NEW YORK – Pretty soon now, the topic of conversation around the Yankees is going to shift from the players they acquired this season – surprising offensive contributors such as D.J. LeMahieu, Gio Urhsela, Mike Tauchman and Mike Ford – to the players they passed up on – pitchers such as Patrick Corbin, Dallas Keuchel, Zack Greinke and Trevor Bauer, who could have shored up their shaky starting rotation.
But there is one conversation that as of this date – Sept. 3, 2019, or precisely 30 days before Game 1 of the American League Division Series, one of which the Yankees are virtually sure to be hosting – that seems to be settled.
When the first pitch of that game is thrown, it will come out of the hand of James Paxton.
For the Yankees, there really is no other choice. If this team has a weak spot, it is their starting rotation, the thinness of which could well reduce what is likely to be a 100-plus-win regular season – they won their 91st on Tuesday – into a failure of a post-season.
But now, Paxton offers reason to believe that there may be that one shutdown starter on their staff that every playoff team needs to lean on.
“Sure, I’ve thought about it,” Paxton said after throwing seven innings of one-hit, 12-strikeout ball against the Texas Rangers in a 10-1 Yankees victory Tuesday night at Yankee Stadium. “But that’s a question for Boone, not me. That’s not my area. I just do what I’m told. When they give me the ball, they give me the ball.”
Funny thing is, barely more than a month ago, handing the ball to Paxton in just about any situation was not just a risky proposition, but a frightening one. As of July 26, through his first 18 starts as a Yankee, GM Brian Cashman’s main off-season pitching acquisition was 5-6 with a 4.72 ERA and had just completed a two-month stretch in which he allowed 68 hits, 34 earned runs and 14 home runs in just 48 innings. His July ERA of 5.68 looked like a vast improvement over his June ERA, which was 7.15.
Worst of all, his name was being included in sentences with the likes of Sonny Gray, Steve Trout and Ed Whitson, guys who had been good pitchers elsewhere before bombing out in the Bronx. The case of Gray was an especially fresh wound, since after being traded away following two ineffective years in the Bronx, he seems to have regained the form he had shown with the Oakland A’s this season as a Cincinnati Red.
The word around town was that Paxton, born in Vancouver and nurtured as a young major-leaguer in the comparative anonymity of Seattle, was another of these small-town superstars who withered in the glare of the New York spotlight.
“It was a struggle early,” Paxton admitted. “Getting used to pitching here is not easy. It’s a different thing. It’s not the same as pitching in Seattle. The atmosphere, the intensity of everything, I had to deal with that mentally.”
But now, that narrative reads like a fairy tale. Paxton’s victory Tuesday night, which raised his season’s record to 12-6, was his seventh in his last seven outings. Over that stretch, his ERA is 2.98, and his WHIP, the measure of baserunners allowed per inning, is 0.945. For June and July, it was nearly double that (1.833). It is almost as if the Yankees acquired a new starter at the All-Star break.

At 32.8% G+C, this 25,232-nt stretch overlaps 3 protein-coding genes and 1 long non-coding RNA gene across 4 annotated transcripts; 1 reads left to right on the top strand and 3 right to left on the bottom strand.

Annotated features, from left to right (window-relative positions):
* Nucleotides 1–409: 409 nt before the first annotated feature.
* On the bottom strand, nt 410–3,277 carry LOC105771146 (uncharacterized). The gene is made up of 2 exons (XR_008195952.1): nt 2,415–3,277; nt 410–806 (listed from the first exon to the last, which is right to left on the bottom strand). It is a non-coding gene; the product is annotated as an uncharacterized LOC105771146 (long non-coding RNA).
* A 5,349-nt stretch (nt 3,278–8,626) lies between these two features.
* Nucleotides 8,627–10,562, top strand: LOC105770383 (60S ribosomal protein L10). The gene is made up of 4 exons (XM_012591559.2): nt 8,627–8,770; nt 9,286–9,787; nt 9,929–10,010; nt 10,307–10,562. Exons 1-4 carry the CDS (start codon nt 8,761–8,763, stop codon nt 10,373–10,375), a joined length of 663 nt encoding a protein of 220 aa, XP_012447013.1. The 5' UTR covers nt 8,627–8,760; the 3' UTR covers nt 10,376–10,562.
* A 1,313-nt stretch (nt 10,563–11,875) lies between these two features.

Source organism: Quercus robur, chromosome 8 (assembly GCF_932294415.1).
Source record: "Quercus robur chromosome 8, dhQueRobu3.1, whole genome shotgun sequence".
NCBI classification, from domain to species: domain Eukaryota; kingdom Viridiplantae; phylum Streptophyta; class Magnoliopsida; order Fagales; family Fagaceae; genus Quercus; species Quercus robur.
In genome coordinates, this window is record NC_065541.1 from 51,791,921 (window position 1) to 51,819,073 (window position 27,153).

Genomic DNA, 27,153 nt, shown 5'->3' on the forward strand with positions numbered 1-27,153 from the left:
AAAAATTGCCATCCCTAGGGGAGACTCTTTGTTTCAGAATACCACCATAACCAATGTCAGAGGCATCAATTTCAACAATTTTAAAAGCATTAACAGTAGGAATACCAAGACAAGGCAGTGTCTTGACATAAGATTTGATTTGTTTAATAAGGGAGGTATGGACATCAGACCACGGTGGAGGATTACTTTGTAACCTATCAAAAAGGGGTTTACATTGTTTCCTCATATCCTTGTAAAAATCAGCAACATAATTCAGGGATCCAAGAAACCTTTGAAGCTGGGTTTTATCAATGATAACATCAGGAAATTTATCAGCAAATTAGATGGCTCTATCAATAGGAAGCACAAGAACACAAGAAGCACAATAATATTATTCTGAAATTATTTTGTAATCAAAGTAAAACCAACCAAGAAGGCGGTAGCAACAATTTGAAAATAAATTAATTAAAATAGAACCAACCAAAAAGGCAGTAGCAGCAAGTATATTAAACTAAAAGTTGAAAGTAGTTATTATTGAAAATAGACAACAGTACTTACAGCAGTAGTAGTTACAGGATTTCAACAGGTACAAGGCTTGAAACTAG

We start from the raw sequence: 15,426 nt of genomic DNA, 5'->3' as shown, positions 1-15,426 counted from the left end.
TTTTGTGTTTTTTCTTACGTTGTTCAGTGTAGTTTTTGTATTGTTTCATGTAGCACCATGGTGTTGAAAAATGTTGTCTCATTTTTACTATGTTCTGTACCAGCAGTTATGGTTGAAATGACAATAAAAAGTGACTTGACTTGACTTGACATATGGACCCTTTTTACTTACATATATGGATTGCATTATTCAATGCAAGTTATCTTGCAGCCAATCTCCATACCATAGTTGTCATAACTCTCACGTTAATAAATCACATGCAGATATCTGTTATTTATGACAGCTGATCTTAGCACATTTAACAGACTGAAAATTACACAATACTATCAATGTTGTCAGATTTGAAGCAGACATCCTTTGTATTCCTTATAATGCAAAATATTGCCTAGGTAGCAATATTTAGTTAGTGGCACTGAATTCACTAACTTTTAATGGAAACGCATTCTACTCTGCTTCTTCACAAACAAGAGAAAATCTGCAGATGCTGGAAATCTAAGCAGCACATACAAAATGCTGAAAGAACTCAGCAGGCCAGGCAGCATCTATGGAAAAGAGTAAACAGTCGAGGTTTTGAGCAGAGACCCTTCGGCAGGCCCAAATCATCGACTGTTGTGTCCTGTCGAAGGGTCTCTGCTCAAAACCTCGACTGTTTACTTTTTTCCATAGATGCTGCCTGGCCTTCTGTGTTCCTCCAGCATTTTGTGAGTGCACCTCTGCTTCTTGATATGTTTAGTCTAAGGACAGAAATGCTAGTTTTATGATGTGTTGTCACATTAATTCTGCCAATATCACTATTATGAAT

“We knew he was capable of this,” manager Aaron Boone said. “There’s always some adjustment to a new team, new coaches, new environment, new catching, all of it. He went through that but now I feel like he really understands what he’s going to do in a game and how he’s going to attack with and that’s given him more confidence.”
Against the Rangers, a struggling team with a middling offense, Paxton was a monster. Mixing in a curveball with a fastball that ranges from 96-98 mph, Paxton did not allow a hit until Isiah Kiner-Falefa grounded one through the hole between second and short with two out in the fifth inning. To that point, Paxton had struck out 10 batters, coaxed 17 swinging strikes and allowed just two balls to leave the infield. After the hit, Paxton retired the next seven batters he faced before leaving after the seventh inning.
The Yankees offense made things easy for Paxton, hitting five home runs, two by Gary Sanchez, whose 34 this season are the most-ever by a catcher on a team that once had a catcher named Yogi Berra.
But the story of the game was Paxton and his emergence as the one truly dominant Yankee starter. Over the second half of the season, he has leap-frogged Masahiro Tanaka, who has faltered since the All-Star break and has been a different, far less effective pitcher away from Yankee Stadium this season.
He is also a surer bet than Domingo German, the breakout star of the first half who despite leading the AL with 17 wins is on an undisclosed innings limit and is already 50 innings beyond the most he has ever thrown in a big-league season. CC Sabathia is hurt, J.A. Happ has been unreliable and Luis Severino, expected to be the ace of the staff, hasn’t thrown a pitch this season due to a shoulder injury and is still in rehab mode.
That leaves Boone and the Yankees with only one real option for the first game of what they hope will be a long playoff run.
“Pax was dominant tonight,’’ Boone said. “It’s good to see him continue to build on the momentum he’s had in the second half. Now we need him to continue that through September and hopefully, carry it into October.
And carry the Yankees along with him.
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